The following educational document corresponds with Unit Eight: Planters, Poor Whites and White Supremacy in the After Slavery exhibition. Note the "Questions to Consider" section included at the end of each document.
The Ku Klux Klan was a complex organization that worked in different ways at different times and places. An older view held that it was originated by planters to stop African American crime but that soon lower-class whites took over and began indiscriminate attacks on innocent African Americans, prompting the "better class" of whites to withdraw from the organization. More recent historians tend to see the Ku Klux Klan as including both planters and poor whites; sometimes the planters were in a position to direct the organization's actions, and other times they merely tried to take advantage of opportunities created by the actions of poor whites. While the Ku Klux Klan targeted politically active African Americans and those who sought economic independence from whites, it also played an important role in policing white solidarity. White Republicans were less often killed, but were frequently forced to publicly renounce their party affiliation.
In the excerpt from the 1871 Congressional inquiry below, the Ku Klux Klan attacks a white man who was not necessarily a Republican, but who had simply tried to help his black neighbors.
The Ku Klux Klan Attacks a White Man Assisting Blacks
By the CHAIRMAN:
Question. State the whole history of that transaction as it was disclosed in the testimony, the original case in which the Judds were parties.
Answer. The Judds were freedmen who formerly belonged to a gentleman named Henderson Judd. Their names was Judd. They assumed the name of their former master, as most of them do down there.
Question. What had he done for them?
Answer. When they were liberated he divided off some land for his former slaves, and told them that they had been good servants, and he desired to make some provision for them; he gave them assistance--oxen and means of cultivating the ground. They had been laboring there; they raised cotton and corn, and had accumulated some means, and some of them had bought buggies and horses, with which they could go to church on Sundays. They had built them a church on the land of Anderson Dickens, who gave them an acre of land for that purpose.
Question. Who had built the church?
Answer. The colored people, and also those white people who inclined to favor them in having a house of worship. After the church was built and they had employed a minister to preach for them, after they had held service there for some time, was the occasion when these disguised men took Judd and his family, and Stokes Judd and Anderson Dickens, and abused them.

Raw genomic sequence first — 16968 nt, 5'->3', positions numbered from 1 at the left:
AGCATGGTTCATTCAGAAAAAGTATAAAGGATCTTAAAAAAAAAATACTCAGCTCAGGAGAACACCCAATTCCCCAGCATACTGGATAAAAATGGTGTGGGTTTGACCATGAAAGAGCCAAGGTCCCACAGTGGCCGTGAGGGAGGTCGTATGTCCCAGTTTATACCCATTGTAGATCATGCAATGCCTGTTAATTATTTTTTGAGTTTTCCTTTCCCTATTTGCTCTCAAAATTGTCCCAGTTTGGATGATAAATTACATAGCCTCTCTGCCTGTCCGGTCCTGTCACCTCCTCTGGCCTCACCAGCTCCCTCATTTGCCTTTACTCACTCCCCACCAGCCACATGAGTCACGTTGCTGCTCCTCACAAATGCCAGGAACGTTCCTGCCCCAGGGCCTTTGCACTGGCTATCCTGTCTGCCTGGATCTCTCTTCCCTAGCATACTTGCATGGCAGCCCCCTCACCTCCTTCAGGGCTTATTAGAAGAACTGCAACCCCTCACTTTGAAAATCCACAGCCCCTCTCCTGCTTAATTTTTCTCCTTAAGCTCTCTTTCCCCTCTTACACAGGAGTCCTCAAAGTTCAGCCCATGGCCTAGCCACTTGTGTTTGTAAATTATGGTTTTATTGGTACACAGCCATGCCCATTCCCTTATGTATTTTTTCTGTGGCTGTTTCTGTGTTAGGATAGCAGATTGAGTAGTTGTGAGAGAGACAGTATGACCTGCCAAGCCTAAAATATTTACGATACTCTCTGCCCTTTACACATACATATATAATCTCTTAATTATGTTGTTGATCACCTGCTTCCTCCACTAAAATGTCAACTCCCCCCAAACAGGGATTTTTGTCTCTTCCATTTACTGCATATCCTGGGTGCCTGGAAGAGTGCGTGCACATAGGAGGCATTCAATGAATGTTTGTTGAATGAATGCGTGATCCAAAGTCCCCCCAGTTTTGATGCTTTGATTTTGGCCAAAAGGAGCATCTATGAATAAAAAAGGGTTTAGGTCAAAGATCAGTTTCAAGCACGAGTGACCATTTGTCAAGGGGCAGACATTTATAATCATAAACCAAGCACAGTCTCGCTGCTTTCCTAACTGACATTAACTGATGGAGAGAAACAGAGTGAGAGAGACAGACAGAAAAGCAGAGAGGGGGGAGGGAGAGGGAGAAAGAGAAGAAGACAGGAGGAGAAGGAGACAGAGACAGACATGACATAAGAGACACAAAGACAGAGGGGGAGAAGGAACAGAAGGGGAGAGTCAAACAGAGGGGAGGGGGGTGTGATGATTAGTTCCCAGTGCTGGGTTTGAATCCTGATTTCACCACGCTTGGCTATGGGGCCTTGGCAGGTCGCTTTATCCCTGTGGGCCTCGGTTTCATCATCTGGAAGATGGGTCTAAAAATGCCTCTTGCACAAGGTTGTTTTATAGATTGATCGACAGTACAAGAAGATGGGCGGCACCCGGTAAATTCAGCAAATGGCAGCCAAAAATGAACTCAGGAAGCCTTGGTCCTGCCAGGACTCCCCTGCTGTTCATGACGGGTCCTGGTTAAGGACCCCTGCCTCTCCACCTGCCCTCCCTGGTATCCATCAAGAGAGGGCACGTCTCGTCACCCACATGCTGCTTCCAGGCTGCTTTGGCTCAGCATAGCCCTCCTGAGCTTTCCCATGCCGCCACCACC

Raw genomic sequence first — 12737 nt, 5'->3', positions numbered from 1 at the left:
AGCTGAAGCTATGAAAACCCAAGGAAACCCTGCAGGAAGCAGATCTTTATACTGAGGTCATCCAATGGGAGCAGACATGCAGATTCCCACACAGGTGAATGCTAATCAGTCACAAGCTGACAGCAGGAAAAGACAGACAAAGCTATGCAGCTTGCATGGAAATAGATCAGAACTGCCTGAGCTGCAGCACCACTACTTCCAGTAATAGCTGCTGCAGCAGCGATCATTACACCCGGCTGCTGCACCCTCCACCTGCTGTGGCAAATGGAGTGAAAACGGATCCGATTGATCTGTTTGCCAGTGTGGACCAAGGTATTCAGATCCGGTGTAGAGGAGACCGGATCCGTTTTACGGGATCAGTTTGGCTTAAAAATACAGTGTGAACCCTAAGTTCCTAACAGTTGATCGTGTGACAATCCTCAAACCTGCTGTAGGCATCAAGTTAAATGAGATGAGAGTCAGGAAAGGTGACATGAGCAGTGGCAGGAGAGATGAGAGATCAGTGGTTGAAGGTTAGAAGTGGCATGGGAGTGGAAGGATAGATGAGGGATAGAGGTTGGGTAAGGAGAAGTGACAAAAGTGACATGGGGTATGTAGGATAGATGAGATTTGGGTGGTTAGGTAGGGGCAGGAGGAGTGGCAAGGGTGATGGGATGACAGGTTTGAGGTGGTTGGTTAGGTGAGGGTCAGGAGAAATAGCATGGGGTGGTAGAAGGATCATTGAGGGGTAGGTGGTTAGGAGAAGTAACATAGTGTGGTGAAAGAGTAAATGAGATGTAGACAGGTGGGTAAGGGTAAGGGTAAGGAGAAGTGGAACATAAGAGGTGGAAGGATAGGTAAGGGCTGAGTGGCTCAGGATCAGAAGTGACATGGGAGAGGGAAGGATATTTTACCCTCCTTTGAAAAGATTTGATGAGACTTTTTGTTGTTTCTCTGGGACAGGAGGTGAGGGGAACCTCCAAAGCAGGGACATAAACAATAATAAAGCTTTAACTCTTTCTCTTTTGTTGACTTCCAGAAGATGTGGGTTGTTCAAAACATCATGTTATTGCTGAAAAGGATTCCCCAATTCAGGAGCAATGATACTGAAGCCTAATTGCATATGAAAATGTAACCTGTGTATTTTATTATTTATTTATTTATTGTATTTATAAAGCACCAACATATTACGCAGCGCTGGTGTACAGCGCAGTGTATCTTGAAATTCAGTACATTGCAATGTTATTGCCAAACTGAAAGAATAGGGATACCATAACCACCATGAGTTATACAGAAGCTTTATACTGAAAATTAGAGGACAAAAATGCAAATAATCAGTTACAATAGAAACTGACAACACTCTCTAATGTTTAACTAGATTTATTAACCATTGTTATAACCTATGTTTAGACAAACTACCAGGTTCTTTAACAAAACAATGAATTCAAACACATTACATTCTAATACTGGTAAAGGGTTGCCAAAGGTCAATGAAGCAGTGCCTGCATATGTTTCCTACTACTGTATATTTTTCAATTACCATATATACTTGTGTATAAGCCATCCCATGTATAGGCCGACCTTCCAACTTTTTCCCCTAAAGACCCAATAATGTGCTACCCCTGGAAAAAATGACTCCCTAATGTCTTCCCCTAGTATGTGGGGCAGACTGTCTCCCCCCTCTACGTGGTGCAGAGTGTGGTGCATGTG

Question. Was Dickens a negro or a white man?
Answer. He was a white man. He was the man who gave them the ground to build them the church on, near where the Judds live--in the same neighborhood. Soon after that these disguised men, as appeared by the evidence of Mrs. Dickens and her husband, went to the house of Anderson Dickens, and with fence-rails broke down the doors of the house and went in, compelled Dickens and his wife to get up from the bed in their night-clothes, and with threats of violence compelled them to take fire from their own place and carry it to the church. There they compelled Dickens to take benches that were in the church and pile them in the middle of the floor, and compelled his wife to gather brush and sticks from the woods around and kindle the fire. The fire was kindled, and the church was soon in flames. They were ordered to go home and never mention to any living being what had happened. This was the testimony given by Mrs. Dickens before the commissioner, as near as I can remember.
Source: Testimony taken by the Joint Select Committee appointed to inquire into the condition of affairs in the late insurrectionary states, North Carolina (Washington, D.C.: GPO, 1872), p.14.
Questions to Consider